Yttria-stabilized tetragonal zirconia polycrystals (Y-TZP) were introduced as an alternative to metal–ceramic prostheses for esthetic dental rehabilitations and have received remarkable popularity because of its excellent properties such as improved aesthetic, biological acceptance, chemical durability and outstanding mechanical properties [ ]. Zirconia occurs naturally in three allotropic crystalline structures, which are stable according to a given temperature range: monoclinic (m; room temperature up to 1170 °C), tetragonal (t; 1170 °C until 2370 °C), and cubic (c; 2370 °C up to the melting point, 2710 °C) [ ].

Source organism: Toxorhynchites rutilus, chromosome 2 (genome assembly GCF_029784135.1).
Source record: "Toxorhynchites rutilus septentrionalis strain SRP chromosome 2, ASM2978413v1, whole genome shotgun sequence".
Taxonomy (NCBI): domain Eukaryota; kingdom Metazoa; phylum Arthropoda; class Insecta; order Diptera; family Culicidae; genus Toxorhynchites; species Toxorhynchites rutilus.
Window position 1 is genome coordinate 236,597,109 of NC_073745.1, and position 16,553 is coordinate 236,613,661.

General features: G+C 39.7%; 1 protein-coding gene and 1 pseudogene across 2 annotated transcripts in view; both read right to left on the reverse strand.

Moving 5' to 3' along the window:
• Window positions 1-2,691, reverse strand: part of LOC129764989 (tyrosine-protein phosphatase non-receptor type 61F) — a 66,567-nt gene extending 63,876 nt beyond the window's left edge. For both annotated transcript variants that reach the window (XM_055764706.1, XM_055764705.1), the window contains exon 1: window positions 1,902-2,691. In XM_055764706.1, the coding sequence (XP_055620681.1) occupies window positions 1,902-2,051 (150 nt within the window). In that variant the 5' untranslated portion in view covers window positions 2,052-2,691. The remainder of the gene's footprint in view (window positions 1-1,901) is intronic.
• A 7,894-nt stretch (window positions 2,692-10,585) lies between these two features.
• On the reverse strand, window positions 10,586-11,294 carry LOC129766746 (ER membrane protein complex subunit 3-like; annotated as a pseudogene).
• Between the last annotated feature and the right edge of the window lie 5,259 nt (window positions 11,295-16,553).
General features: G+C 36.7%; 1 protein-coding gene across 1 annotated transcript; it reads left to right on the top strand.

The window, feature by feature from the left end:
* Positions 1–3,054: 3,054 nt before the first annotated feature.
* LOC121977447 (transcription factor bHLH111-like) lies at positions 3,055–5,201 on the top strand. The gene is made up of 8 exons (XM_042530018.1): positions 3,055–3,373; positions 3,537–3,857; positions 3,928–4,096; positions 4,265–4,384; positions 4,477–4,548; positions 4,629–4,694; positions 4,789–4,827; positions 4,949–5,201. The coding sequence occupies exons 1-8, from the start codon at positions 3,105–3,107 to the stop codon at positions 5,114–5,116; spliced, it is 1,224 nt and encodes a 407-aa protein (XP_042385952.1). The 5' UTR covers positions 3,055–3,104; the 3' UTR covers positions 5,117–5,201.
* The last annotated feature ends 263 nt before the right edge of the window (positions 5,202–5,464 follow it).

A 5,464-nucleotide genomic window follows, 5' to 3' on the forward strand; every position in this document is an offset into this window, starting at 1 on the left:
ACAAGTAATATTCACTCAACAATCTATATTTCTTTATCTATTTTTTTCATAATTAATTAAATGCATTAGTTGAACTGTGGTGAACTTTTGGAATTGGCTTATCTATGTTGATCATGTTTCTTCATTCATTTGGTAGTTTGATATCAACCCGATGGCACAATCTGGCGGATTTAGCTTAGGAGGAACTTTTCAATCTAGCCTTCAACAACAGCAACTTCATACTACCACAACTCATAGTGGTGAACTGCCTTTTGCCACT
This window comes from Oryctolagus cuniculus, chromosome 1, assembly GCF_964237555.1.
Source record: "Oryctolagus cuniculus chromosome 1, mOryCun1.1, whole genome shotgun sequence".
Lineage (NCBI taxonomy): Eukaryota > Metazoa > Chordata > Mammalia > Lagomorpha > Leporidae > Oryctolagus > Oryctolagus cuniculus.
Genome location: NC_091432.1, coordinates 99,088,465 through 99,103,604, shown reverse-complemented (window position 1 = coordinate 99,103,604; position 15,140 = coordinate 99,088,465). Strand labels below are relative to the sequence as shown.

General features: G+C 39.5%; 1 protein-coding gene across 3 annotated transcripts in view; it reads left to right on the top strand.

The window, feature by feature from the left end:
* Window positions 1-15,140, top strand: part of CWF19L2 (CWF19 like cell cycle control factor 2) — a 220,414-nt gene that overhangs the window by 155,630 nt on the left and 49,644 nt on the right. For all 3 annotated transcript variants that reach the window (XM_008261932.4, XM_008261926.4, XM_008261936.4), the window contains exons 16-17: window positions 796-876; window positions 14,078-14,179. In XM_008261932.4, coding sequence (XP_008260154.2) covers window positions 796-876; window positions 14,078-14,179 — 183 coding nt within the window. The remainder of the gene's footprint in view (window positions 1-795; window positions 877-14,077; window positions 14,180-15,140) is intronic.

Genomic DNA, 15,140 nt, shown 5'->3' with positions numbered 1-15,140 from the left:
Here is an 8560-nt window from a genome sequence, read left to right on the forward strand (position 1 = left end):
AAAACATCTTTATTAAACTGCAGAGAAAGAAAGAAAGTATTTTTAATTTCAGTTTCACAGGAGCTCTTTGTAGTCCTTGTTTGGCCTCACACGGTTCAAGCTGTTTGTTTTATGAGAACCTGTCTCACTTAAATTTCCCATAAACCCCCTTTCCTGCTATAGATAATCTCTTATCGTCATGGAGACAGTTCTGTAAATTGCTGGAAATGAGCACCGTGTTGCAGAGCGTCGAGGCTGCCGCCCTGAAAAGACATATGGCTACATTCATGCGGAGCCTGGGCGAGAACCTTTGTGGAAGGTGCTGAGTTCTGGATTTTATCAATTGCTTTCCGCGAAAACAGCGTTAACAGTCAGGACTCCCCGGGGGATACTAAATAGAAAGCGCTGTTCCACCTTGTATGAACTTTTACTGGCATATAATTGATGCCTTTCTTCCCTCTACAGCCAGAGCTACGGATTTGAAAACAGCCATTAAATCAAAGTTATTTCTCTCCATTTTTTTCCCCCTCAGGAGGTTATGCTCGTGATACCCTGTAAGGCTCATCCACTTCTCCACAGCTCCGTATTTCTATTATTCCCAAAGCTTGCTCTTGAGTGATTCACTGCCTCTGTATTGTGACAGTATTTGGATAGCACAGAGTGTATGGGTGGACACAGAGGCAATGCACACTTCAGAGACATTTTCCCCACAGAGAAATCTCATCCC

The excellent mechanical properties of zirconia systems are related to a phenomenon known as transformation toughening mechanism, which can be explained by the ability of tetragonal zirconia grains to undergo a stress-mediated phase transformation to the monoclinic phase. This phenomenon is responsible for the highest fracture toughness presented by Y-TZP related to all-ceramic systems currently used in dentistry by consistently evoking the R-curve behavior, i.e. the increase of fracture toughness during crack growth [ ]. Despite the evident advantage of such mechanism, this material undergoes spontaneous tetragonal to monoclinic phase transformation at low-temperature in the presence of water, a phenomenon known as low-temperature degradation (LTD) [ ], which may eventually impair the probability of survival and mechanical properties of prosthetic rehabilitations in the long-term.